Volume 79, Number 40 | March 10 - 16, 2010
West and East Village, Chelsea, Soho, Noho, Little Italy, Chinatown and Lower East Side, Since 1933


 

Koch on Film

BY Ed KochHarlan: In the Shadow of Jew Süss (-)

Before seeing this film, I had never heard of Veit Harlan — who directed the 1940 movie “Jew Süss.” — which Manohla Dargis of The New York Times described as “one of the Nazis’ most notorious anti-Semitic works.”  Dargis also stated (in her review of “Harlan”) that when “Jew Süss” was shown at the 1940 Venice Film Festival, it was “excitedly received.”

No surprise when you recall that the United States and most countries in Europe at the time were grossly anti-Semitic.  No one rushed in to save the Jews from the assaults by Nazis and fascists — which culminated in the Final Solution:  death camps.  Anti-Semitic acts and violence against Jews were committed not only by the people of Germany and Italy, but also those throughout Eastern Europe in Poland, Hungary and even in the Soviet Union as they had in Czarist Russia.

It was Joseph Goebbels, minister of propaganda under Hitler, who gave Harlan (then the most lauded of German directors) the assignment of creating a cinematic masterpiece designed to draw the European populace to great heights of anti-Semitic violence and hatred.  I thought that role had been played by Leni Riefenstahl — who helped the Nazis glorify their regime with her films “Triumph of the Will” and “Olympia.”

Interestingly, after the defeat of Nazi Germany in World War II, he was tried for war crimes and acquitted.  Why?  I don’t know; but if helping the Nazi cause were sufficient basis for conviction, almost the entire German nation would have been found guilty.  Very few people opposed Hitler openly.

Today, things are totally different.  Under Chancellor Angela Merkel, Germany is probably the most active nation in Europe in terms of condemning anti-Semitism and preventing its recurrence.  I met Ms. Merkel when I went to Berlin in 2004 as Chairman of the U.S. Delegation to the Conference on Anti-Semitism (sponsored by the Organization for Security and Cooperation in Europe).  She welcomed my delegation with a magnificent speech denouncing anti-Semitism — clearly displaying her strong emotions on the subject.  She was shortly to become the Chancellor of Germany.

The conference was extraordinarily successful in binding the 55 member nations in their resolve to combat and seek to eliminate contemporary anti-Semitism by enacting civil legislation and educating youth throughout the world of the dangers of anti-Semitism.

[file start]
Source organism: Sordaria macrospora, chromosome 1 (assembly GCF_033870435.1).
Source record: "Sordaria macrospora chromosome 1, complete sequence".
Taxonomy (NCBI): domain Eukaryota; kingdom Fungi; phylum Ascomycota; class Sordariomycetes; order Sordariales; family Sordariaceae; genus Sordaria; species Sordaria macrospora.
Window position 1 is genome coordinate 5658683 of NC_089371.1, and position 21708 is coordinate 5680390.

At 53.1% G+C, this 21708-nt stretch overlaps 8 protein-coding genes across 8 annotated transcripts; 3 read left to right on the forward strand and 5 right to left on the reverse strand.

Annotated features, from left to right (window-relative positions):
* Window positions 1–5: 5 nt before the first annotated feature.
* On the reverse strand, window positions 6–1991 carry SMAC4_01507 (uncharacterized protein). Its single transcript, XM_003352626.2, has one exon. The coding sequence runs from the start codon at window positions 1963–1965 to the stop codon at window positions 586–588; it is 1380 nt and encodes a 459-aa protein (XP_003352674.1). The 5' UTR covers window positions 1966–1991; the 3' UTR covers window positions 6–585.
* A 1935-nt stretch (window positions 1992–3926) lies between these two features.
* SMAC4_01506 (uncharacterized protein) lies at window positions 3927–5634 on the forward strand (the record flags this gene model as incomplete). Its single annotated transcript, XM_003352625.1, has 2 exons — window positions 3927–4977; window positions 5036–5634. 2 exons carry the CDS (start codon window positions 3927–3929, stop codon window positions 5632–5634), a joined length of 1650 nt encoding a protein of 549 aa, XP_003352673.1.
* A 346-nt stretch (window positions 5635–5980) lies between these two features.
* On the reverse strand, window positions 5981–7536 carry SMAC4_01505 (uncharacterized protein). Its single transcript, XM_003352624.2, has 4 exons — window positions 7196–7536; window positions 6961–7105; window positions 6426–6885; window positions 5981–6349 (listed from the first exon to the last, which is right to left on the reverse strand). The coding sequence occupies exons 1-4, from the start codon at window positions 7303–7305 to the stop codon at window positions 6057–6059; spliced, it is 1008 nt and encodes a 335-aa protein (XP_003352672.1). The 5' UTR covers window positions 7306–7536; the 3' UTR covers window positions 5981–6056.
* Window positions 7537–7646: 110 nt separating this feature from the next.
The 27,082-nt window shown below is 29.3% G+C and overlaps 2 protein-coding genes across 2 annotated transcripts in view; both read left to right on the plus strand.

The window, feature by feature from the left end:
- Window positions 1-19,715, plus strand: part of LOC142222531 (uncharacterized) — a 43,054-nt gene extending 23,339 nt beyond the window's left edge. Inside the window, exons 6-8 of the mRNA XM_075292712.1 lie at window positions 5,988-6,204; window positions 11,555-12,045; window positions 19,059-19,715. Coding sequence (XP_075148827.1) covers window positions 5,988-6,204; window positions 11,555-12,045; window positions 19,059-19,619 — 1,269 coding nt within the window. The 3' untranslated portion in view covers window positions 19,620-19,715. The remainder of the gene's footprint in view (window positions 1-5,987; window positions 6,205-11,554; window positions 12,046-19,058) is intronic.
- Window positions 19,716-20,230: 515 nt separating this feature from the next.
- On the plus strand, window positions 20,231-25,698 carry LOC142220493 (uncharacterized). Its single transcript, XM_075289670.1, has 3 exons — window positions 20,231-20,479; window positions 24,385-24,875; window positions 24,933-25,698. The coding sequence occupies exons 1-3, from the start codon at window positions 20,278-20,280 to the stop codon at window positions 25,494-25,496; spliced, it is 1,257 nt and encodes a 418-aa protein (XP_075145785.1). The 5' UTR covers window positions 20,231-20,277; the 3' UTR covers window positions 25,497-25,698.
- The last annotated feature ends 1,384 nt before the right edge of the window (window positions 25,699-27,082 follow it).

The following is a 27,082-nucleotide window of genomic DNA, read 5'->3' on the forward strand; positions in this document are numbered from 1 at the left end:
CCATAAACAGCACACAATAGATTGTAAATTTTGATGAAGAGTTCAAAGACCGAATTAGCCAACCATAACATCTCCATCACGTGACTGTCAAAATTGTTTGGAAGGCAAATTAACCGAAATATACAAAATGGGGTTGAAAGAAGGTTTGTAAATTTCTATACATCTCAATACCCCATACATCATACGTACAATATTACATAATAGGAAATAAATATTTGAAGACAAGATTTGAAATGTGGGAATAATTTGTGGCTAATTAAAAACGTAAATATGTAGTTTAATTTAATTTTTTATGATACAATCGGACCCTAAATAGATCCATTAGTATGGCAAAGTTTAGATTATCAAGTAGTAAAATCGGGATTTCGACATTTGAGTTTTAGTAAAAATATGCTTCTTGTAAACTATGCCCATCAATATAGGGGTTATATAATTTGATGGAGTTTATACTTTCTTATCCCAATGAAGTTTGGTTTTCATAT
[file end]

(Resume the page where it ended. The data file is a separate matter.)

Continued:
Now back to the film.  This movie is a one-trick pony.  It depicts the efforts of Harlan’s children and grandchildren — many who appear in the film — to clear his name from the taint of anti-Semitism.  They didn’t convince me.  His films, the product of his ability to produce “art,” added to his reputation as he depicted Jews as threatening to dominate the world and, in the case of “Jew Süss,” adding the sexual ingredient of a despoiler who was responsible for the death of a German woman.

I went to see this film, hoping that it would include more footage of “Jew Süss.” Although that movie was used primarily as the vehicle for Harlan’s descendants to defend him in this documentary, only a few snippets of the actual movie were displayed.  One exception in terms of his family’s defense was his oldest son — who appeared to recognize his father’s contribution to the deaths of so many Jews (six million is the number, not mentioned).  In any event, I suggest that the comments of Harlan’s family on a 70-year-old movie do not make a film for today.

Henry Stern said:  “The movie consisted mostly of interviews with Harlan’s descendants as to how their lives had been affected by their ancestor’s fame and subsequent notoriety.  Predictably, their reactions varied — with Veit Harlan’s son making films to atone for his father’s propaganda movies shot for Goebbels.  The film would have been stronger if it had more of “Jew Süss” in it; although then it might have been illegal to show it in Germany, the country where it is likely to attract the most interest.  Holocaust movies remind us of the horror of the events, and the roles that ordinary people played in it.  The film is not a great contribution to its genre; but it is fortunate that it was made, so that the cinematic aspect of the monstrous crimes committed by Germany under Hitler is explored.”

Unrated; 99 minutes. In German, French & Italian with English subtitles. Screening through March 16th at Film Forum; 209 West Houston Street, between 6th Avenue and Varick (7th Avenue). For the Box Office, call 212-727-8110.

 

 

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